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5 Louisiana Congressmen Voted To Overturn Biden's Presidential Win. Here's What They Had To Say.

Ryan Kailath
U.S. Vice President Mike Pence campaigning with Louisiana Senator John Neely Kennedy. 2016.

Five of the six Republican members of Louisiana’s congressional delegation sided with President Donald Trump on Wednesday night in an attempt to stop President-elect Joe Biden taking office.

Sen. John Kennedy and Reps. Steve Scalise, Mike Johnson, Clay Higgins and Garret Graves each issued public statements condemning the actions of the pro-Trump mob that overran the Capitol on Wednesday attempting to prevent the certification of Joe Biden’s electoral college victory. Hours later each of these members cast votes to do just that.

Sen. Bill Cassidy, a Republican, and Rep. Cedric Richmond, a Democrat, were the only members of Louisiana’s congressional delegation who voted to affirm the election results in both of those states.

Scalise, Johnson and Higgins objected to the electoral college ballots in the swing states of Arizona and Pennsylvania.

Kennedy objected only to the electoral votes in Arizona. He was one of six senators to do so. Graves only objected to the votes in Pennsylvania.

In a written statement issued Thursday, Kennedy described the breach of the Capitol as “despicable and shameful” but stood by his decision to continue to contest the election.

“I joined several Senate colleagues in calling for a bipartisan commission to inspect election issues raised across the country,” Kennedy said. “Our proposal was not successful, but our goal to ensure full confidence and transparency in our elections — for all Americans — is a noble one, and I’ll keep pursuing it.”

Higgins, repeating arguments struck down by the state Supreme Court, questioned the constitutionality of the election process in Pennsylvania on the House floor.

“The strength of our American republic is not just the peaceful transfer of power. It is the peaceful transfer of lawful power,” Higgins said. “Within the parameters of our oath indeed is our duty to inquire if we suspect that perhaps our elections have been compromised.”

Graves repeated and built upon many of his colleague’s repeatedly-debunked claims in a lengthy Facebook post made at 2:31 a.m. on Thursday.

Graves said he did not object to the election results in Arizona because “the Republican governor certified the state’s election results and there was no substantive objection by their legislature.”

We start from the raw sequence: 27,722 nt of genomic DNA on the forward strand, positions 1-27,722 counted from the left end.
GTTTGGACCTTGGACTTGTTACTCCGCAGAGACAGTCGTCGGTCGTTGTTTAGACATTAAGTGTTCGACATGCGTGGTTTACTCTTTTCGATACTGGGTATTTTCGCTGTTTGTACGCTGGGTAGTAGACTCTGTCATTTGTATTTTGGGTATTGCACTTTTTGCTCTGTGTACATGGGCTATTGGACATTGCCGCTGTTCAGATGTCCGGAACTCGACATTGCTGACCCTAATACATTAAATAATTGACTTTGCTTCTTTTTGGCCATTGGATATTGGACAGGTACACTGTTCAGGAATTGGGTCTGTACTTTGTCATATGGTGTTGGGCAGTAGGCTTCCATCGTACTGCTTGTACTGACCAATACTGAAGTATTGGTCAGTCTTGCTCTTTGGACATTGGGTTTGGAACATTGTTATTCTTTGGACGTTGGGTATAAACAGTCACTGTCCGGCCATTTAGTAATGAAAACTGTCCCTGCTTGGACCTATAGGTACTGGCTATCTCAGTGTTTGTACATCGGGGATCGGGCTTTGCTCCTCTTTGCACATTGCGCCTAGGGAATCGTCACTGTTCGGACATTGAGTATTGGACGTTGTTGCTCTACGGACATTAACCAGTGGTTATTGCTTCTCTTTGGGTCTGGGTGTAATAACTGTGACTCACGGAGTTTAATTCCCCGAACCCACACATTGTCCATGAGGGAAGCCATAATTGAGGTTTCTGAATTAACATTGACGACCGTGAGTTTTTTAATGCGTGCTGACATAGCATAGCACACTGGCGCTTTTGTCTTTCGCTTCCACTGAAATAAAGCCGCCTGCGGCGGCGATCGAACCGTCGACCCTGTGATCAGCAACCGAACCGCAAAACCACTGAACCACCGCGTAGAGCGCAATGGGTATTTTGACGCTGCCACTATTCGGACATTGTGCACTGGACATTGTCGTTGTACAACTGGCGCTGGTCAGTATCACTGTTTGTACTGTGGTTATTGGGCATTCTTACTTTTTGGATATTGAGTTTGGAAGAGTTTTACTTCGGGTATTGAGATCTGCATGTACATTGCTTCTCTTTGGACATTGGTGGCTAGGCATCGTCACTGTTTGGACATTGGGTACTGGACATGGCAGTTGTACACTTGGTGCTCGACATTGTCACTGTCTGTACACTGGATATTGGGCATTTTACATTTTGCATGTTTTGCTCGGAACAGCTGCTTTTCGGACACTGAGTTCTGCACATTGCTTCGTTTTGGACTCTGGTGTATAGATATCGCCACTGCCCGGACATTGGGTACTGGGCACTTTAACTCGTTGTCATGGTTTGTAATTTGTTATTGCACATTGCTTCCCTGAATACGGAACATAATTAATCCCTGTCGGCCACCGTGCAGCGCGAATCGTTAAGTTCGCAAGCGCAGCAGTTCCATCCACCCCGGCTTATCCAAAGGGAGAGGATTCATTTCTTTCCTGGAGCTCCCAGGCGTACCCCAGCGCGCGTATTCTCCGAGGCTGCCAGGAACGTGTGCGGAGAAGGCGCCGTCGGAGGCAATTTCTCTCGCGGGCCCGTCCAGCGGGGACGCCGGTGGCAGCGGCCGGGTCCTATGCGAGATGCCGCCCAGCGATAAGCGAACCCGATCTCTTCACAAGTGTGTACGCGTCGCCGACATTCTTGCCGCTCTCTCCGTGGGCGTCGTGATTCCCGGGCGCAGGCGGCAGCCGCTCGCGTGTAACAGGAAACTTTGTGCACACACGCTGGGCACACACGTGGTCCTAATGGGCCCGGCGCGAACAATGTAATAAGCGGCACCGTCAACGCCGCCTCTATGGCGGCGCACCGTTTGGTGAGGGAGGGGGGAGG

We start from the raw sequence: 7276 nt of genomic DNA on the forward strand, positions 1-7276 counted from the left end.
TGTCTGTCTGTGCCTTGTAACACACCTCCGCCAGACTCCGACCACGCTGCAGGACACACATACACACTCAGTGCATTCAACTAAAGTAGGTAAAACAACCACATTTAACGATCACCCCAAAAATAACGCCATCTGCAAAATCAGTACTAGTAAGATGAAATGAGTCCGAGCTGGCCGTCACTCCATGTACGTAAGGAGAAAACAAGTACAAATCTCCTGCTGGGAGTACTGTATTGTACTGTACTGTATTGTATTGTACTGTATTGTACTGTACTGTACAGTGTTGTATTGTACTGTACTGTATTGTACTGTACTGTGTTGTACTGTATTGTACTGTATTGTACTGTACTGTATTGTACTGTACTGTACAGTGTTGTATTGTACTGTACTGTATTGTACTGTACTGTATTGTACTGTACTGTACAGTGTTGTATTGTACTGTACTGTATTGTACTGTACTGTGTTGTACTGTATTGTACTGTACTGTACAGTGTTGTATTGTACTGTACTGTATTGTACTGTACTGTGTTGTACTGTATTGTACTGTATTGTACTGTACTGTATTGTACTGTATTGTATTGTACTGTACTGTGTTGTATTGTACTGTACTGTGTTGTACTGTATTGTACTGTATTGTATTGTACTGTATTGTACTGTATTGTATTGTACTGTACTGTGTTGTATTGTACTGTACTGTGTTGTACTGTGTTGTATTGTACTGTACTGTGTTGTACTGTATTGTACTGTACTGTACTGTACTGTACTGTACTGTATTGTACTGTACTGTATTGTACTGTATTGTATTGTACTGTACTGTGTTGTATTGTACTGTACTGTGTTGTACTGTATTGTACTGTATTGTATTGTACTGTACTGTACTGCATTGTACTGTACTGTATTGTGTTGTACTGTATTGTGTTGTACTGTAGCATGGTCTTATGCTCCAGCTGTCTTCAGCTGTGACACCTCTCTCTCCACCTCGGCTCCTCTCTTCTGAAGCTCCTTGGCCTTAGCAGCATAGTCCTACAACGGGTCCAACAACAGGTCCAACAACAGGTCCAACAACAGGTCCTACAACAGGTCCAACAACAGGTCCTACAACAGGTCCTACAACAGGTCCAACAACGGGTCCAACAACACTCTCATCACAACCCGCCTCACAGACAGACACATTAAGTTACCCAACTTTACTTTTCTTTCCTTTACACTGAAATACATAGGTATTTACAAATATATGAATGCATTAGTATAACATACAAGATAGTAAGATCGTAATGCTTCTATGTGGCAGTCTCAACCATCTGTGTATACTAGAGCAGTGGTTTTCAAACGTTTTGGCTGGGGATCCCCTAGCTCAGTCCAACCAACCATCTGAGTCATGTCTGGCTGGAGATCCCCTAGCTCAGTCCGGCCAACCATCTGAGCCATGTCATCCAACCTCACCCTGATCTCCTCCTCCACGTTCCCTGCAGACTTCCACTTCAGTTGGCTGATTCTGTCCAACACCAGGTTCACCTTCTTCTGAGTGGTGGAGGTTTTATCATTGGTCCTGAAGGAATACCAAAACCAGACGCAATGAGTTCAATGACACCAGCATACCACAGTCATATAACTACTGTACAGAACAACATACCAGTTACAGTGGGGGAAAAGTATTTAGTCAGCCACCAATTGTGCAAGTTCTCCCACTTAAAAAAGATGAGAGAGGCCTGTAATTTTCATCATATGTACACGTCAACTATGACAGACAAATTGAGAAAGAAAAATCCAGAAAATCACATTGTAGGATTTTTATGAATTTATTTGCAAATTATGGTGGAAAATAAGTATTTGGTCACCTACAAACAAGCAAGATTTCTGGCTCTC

In appearances on Fox News and Fox Business, House Minority Whip Steve Scalise, the highest-ranking member of the Louisiana delegation, called for an “unequivocal condemnation of violence” from President Trump. Scalise made no mention of his objection to the Electoral College votes in Arizona and Pennsylvania during the interviews or in multiple statements on his website.

Similarly, Mike Johnson, one of the earliest advocates for President Trump’s various legal challenges of election results, has not addressed his votes in the public statements or press appearances he has made since the rampage at the capitol. He gave a live interview to Fox News Wednesday while sheltering at an undisclosed location on capitol grounds.

No member of the congressional delegation who challenged the results of the election commented on accusations from the public and their own colleagues that publicly questioning the security of the election led to the violence at the capitol Wednesday.

Cassidy to this point is the only Republican member of the state’s congressional delegation to acknowledge that President-elect Joe Biden defeated President Trump in a fair election. As he evacuated the capitol Wednesday, Cassidy tweeted a video of himself criticizing those who attempted to disrupt the “peaceful transfer of power.”

“This is wrong,” a masked Cassidy said into the camera. “It is absolutely wrong. It is un-American. Period. They should stop. Period. This is about our country. It’s not about hooligans.”

Richmond, who is leaving his seat for a job in the Biden White House, sent his letter of resignation to Gov. John Bel Edwards earlier this week. His resignation does not take effect until Jan. 15.

Rep. Ralph Abraham, who did not seek reelection last year, did not vote. His term ended Sunday. Congressman-elect Luke Letlow was set to replace Abraham on Jan. 3, but Letlow died last month from complications of COVID-19 before he could be sworn in.

Special elections to replace Richmond and Letlow have been scheduled for March 20, with possible runoffs slated for April 24.

Paul Braun is WRKF's Capitol Access reporter.

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